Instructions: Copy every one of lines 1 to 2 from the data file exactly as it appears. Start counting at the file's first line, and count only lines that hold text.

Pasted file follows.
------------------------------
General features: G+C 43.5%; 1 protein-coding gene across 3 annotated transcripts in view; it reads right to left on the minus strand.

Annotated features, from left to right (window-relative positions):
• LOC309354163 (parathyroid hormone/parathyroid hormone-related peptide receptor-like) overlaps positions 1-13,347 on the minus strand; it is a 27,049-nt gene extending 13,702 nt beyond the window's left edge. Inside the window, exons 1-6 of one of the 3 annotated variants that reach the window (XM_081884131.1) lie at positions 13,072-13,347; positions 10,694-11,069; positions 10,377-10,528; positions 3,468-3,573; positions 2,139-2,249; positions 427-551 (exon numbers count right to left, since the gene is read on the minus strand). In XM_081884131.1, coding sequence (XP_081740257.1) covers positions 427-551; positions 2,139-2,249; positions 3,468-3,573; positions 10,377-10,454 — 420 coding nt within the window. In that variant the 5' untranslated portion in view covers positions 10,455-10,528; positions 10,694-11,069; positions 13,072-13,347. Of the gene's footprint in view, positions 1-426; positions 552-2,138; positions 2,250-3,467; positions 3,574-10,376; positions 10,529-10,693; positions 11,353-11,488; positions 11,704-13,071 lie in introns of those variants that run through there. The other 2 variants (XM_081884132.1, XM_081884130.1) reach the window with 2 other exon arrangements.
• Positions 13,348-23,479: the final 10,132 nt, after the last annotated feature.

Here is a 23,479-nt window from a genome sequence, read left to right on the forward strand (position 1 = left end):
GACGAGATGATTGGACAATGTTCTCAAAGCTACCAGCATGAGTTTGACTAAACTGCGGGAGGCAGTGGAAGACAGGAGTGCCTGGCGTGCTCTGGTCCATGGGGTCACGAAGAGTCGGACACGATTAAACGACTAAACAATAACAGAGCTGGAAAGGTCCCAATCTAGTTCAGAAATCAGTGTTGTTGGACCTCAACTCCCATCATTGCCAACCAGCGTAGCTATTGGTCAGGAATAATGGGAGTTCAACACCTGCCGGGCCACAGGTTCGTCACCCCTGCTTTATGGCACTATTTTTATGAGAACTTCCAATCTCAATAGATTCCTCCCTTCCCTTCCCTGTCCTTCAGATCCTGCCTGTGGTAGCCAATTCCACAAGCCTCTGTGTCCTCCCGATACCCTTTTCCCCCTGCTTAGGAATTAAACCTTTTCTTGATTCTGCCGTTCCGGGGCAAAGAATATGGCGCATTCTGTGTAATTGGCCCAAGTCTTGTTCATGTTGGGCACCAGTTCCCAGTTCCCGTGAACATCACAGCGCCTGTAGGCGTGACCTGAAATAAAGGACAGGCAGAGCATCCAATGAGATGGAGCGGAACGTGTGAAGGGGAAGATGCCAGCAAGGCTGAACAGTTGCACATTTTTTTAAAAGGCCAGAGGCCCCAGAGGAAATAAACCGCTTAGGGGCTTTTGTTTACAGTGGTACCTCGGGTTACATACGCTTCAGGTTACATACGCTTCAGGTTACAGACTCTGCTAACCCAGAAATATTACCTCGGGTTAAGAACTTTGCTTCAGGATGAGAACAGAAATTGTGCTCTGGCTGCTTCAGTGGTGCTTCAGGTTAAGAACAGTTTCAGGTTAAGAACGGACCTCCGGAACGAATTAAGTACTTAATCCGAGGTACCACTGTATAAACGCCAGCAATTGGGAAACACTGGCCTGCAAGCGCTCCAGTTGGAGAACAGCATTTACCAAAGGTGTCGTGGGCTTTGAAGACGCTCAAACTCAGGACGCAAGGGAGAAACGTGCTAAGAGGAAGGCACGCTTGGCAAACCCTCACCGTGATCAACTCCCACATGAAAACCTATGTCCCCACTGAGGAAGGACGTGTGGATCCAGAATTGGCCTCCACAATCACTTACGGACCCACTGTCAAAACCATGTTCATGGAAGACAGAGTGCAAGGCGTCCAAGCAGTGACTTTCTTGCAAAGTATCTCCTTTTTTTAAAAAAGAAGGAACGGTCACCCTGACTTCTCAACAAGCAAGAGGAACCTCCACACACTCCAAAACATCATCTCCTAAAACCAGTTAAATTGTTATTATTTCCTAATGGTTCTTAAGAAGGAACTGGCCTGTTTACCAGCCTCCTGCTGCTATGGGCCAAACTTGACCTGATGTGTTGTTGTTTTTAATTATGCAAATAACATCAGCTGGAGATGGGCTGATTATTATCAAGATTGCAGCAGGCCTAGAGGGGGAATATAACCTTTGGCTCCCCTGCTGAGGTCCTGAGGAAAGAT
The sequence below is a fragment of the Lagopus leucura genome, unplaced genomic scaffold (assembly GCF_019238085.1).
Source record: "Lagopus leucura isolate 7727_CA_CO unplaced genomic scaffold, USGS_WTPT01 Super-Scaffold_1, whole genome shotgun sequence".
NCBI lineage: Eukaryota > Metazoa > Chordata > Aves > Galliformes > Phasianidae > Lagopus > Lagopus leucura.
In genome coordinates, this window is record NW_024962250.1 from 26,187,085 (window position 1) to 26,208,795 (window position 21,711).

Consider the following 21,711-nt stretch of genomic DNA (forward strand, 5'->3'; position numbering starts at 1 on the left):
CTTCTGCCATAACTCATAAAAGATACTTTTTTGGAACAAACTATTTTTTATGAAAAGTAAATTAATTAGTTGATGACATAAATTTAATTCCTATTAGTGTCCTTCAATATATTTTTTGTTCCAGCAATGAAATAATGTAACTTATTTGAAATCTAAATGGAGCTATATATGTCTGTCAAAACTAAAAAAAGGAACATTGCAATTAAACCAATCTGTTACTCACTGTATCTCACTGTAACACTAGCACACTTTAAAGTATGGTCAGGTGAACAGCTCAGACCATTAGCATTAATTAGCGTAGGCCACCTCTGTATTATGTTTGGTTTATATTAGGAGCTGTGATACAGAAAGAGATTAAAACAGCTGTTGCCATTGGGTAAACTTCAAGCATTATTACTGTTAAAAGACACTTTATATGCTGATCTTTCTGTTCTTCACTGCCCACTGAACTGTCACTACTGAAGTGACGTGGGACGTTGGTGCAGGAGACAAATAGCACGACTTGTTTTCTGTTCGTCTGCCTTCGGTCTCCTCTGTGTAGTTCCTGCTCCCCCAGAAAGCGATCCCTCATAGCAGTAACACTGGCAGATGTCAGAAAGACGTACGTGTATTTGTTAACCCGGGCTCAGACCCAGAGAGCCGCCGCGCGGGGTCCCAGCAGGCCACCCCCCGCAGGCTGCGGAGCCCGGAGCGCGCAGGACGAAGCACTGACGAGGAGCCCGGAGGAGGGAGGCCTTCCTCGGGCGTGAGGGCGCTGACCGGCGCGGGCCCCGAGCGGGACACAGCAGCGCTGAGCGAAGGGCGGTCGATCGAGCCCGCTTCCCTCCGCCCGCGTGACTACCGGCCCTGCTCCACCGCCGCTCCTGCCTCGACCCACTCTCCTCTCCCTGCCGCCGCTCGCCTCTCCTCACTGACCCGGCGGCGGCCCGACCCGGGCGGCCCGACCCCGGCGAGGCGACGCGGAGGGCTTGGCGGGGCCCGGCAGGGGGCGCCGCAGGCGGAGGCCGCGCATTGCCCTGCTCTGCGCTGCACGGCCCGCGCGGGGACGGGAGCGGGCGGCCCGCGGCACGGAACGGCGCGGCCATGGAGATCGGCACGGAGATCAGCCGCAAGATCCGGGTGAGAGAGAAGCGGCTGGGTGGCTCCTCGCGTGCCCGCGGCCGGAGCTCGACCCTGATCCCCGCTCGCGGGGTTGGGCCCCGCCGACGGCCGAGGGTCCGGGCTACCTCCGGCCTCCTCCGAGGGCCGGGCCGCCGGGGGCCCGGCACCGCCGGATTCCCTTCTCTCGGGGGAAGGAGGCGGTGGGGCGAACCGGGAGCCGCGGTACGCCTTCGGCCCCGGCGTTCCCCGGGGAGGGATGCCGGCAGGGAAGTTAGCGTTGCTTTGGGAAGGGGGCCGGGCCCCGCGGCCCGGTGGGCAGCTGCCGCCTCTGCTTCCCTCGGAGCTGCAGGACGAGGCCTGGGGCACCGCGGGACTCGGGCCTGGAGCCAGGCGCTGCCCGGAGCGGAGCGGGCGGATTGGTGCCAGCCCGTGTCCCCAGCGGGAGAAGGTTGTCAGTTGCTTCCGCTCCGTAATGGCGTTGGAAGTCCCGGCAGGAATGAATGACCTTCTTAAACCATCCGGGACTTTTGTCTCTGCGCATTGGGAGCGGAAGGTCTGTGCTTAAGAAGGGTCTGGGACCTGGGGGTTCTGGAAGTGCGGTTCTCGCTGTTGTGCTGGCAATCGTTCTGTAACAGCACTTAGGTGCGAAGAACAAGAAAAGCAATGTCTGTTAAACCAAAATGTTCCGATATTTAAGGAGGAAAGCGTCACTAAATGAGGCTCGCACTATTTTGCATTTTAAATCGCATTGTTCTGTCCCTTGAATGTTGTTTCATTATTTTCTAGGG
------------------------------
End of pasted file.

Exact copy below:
General features: G+C 43.5%; 1 protein-coding gene across 3 annotated transcripts in view; it reads right to left on the minus strand.

Annotated features, from left to right (window-relative positions):